My tooth still hurts months or a year after the root canal: The potential causes

Pain that persists or suddenly appears several months after a root canal can be frustrating for you and your dentist, especially if the healing process has gone well and everything seems normal.

Treatment begins with identifying the root cause of the pain. It may be related to the tooth itself (odontogenic pain) or involve another structure (non-odontogenic pain).

1. Pain related to the tooth itself:

Persistent pain after a root canal often comes from the tooth itself. Usually, an x-ray can identify the problem by revealing what is hidden inside the filling. The most common factors are:

1. Something is wrong with the root canal filling:

The main goal of a root canal is to disinfect and fill the inside of the tooth without leaving a gap where bacteria can grow.

If the filling material extends beyond the root tip, you may experience pain in the hours or days following treatment.

However, when a gap is left in the root canals, you may not feel anything at first. But bacteria will exploit this space to grow silently and affect the area around the root tip. Months or years later, an infection can occur, leading to intense spontaneous pain, aggravated when chewing.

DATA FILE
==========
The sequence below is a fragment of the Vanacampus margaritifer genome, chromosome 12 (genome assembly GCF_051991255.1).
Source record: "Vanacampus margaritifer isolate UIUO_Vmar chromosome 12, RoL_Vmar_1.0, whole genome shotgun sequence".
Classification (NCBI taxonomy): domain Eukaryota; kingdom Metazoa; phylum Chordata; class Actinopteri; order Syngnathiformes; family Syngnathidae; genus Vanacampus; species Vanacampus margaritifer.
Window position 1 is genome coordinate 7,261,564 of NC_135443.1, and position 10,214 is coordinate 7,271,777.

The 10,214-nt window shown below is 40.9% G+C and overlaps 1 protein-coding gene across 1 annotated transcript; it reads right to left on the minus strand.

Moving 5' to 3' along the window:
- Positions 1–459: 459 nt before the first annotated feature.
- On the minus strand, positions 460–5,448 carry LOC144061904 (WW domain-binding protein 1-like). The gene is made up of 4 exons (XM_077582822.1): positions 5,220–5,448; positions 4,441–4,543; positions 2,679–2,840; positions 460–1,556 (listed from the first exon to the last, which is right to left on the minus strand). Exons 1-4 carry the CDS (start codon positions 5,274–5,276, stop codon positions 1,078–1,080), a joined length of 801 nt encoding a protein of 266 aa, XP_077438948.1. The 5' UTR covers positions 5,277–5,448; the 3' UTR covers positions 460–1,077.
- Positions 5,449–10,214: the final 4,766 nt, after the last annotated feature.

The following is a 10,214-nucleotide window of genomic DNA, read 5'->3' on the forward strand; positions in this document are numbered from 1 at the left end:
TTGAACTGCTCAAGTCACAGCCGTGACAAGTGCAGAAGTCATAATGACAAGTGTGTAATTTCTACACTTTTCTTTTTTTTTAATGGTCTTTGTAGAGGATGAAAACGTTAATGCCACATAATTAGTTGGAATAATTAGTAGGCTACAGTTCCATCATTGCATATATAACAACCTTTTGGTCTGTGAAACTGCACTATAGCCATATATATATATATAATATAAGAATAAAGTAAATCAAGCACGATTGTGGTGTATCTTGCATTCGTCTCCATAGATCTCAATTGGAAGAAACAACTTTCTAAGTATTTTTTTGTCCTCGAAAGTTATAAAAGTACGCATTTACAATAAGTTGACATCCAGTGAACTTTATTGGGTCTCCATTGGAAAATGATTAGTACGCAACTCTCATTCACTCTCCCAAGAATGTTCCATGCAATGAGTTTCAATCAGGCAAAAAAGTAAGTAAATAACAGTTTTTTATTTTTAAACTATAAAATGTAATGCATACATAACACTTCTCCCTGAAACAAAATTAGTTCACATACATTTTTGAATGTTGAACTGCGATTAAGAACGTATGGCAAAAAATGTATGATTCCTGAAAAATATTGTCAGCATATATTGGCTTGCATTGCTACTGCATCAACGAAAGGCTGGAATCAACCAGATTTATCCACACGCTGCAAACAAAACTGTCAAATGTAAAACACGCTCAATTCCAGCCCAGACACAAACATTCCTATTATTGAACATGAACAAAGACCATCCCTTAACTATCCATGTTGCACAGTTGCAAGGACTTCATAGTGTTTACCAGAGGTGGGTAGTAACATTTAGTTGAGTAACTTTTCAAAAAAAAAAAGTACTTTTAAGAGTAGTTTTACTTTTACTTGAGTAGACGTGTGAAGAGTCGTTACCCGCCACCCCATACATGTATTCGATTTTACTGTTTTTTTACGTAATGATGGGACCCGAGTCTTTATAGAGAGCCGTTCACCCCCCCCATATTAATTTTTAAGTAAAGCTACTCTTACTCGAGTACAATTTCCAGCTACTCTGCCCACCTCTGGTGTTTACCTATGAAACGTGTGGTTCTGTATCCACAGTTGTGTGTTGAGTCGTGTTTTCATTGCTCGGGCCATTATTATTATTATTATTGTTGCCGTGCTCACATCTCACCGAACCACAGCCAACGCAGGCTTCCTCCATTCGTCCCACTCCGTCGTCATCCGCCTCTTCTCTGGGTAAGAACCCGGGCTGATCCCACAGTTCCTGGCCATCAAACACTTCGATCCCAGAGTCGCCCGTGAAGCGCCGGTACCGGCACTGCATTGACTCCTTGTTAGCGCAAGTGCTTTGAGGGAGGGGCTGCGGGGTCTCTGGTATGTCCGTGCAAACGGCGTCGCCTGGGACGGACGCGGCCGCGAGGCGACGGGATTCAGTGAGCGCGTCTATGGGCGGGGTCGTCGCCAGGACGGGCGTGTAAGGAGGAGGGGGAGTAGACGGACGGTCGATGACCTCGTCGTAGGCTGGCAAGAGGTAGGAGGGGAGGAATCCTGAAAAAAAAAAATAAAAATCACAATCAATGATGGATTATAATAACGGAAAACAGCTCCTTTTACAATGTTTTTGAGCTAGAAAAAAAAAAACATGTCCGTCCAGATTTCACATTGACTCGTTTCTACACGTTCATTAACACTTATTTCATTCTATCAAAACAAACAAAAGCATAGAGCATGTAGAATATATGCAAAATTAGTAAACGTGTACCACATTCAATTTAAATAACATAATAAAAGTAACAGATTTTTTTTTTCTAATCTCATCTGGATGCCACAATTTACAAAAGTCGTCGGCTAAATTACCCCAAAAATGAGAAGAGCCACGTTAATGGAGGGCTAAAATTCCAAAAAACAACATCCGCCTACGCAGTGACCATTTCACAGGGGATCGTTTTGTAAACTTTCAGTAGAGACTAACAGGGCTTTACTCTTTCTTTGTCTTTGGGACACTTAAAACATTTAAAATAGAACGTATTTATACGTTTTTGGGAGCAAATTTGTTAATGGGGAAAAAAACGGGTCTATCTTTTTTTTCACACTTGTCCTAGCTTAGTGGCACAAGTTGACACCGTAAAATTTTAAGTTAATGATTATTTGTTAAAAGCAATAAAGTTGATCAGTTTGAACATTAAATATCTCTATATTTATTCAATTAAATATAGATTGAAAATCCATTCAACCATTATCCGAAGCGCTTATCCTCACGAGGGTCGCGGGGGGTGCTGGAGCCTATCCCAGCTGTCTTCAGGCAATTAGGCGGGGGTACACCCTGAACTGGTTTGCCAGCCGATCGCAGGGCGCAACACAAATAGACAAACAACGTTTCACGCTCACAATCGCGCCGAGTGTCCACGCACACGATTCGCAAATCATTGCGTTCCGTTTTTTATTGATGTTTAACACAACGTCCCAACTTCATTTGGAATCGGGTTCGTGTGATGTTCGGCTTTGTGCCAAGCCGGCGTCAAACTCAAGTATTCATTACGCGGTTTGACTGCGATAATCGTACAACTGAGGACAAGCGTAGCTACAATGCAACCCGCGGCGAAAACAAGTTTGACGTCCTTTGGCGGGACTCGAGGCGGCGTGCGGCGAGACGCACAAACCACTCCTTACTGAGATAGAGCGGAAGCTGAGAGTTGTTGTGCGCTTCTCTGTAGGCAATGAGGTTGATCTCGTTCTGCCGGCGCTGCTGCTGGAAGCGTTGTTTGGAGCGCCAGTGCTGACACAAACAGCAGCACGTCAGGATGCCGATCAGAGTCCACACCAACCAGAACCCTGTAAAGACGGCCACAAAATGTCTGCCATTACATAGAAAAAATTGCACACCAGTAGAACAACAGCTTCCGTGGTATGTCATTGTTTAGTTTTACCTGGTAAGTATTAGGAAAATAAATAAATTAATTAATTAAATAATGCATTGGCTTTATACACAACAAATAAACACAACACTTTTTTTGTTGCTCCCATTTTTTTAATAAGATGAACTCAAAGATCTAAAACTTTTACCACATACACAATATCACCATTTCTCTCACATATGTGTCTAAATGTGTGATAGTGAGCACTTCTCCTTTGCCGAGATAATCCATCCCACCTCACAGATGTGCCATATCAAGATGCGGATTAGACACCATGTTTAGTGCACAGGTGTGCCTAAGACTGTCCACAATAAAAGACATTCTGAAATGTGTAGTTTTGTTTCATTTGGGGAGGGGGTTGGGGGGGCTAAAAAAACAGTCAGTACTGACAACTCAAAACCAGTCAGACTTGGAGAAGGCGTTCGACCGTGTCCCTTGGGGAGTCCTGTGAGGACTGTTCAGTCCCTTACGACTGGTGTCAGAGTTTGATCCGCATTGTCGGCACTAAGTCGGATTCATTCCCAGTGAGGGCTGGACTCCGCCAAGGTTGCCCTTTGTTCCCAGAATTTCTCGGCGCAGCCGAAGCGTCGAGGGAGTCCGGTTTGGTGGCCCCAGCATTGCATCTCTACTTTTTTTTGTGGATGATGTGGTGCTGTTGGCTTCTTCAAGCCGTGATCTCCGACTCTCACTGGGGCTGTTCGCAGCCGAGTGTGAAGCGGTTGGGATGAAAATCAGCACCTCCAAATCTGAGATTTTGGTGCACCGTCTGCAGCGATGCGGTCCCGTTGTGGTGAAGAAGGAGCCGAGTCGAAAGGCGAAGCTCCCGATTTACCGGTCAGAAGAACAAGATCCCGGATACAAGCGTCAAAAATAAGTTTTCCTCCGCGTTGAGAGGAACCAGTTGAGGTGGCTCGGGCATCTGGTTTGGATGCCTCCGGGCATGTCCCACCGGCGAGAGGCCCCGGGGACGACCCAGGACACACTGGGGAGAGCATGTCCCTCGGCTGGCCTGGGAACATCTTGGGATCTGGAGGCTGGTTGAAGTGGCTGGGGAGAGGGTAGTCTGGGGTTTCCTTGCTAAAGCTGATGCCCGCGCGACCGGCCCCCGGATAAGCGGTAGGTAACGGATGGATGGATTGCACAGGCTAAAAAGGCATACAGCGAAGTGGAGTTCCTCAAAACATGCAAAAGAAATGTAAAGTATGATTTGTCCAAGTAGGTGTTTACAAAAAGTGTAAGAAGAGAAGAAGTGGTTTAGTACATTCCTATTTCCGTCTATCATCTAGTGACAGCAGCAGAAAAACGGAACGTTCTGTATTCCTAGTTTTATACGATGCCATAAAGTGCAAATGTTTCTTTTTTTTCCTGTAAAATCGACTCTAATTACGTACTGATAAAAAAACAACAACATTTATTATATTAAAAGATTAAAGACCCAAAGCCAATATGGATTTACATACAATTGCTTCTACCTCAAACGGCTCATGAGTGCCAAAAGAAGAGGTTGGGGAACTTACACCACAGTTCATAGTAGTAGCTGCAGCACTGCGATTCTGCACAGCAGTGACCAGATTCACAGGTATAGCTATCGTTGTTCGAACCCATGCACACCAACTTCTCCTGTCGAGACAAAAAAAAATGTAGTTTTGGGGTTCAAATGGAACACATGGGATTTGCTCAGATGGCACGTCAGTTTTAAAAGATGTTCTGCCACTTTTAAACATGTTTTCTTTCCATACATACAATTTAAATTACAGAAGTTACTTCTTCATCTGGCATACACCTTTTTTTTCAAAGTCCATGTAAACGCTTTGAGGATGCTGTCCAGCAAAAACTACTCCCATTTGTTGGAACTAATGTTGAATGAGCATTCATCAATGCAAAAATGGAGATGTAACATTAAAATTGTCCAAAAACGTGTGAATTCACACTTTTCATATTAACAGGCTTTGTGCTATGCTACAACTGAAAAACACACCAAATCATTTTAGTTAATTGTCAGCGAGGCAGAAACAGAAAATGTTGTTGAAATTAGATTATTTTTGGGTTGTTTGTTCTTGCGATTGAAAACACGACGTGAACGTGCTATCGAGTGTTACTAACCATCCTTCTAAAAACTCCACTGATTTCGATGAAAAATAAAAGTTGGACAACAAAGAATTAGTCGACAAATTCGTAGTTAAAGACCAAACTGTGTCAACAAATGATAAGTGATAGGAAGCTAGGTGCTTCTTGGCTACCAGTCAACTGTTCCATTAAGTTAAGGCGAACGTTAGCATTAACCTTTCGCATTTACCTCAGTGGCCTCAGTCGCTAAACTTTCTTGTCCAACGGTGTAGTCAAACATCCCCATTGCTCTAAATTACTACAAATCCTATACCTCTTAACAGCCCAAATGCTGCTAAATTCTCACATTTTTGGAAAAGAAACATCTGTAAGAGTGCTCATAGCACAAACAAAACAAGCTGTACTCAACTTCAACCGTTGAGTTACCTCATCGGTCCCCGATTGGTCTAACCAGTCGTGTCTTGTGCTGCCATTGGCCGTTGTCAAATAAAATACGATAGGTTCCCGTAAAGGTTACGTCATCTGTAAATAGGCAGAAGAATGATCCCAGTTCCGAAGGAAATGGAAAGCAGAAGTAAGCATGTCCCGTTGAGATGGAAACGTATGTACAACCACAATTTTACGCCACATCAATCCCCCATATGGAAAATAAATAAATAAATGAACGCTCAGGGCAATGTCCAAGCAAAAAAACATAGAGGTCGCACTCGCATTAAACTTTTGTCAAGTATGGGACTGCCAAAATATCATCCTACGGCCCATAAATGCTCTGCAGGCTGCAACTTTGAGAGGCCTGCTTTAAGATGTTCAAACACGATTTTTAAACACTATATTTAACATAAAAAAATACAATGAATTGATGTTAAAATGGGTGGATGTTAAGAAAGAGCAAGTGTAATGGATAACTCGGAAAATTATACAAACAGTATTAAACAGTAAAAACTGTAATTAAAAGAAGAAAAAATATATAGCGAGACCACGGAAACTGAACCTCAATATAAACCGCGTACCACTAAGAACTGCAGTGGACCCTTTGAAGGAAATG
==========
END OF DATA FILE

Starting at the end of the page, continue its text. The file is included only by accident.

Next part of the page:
2. A missed canal:

Sometimes the tooth has an extra canal that can be difficult to find, even with an x-ray. If a canal is missed, your tooth will continue to hurt even after the procedure.

When your dentist suspects an extra canal, he may suggest a 3D x-ray for a three-dimensional assessment of your tooth's root canal system. This type of radiography is more accurate and useful in the presence of complex dental anatomy.

Once the presence of a missed canal is confirmed, you will need to repeat the root canal treatment.

3. Fracture:

A tooth with a root canal is more fragile and susceptible to cracking than a healthy tooth. This is especially true if it is not properly restored with a crown. The chewing forces can weaken it further and increase the risk of fracture.

When this happens, it can irritate the gums around the tooth and cause intense pain when you bite. In its advanced stages, it can allow bacteria to get into the tissues surrounding the tooth, leading to infection and a gum abscess later on.

Treatment of a tooth fracture depends on its location and extent. The deeper the fracture line, the more difficult it is to save the tooth. However, if the fracture does not extend beyond the gum line, the tooth may be restored with a dental crown.

4. The root canal was performed on the wrong tooth: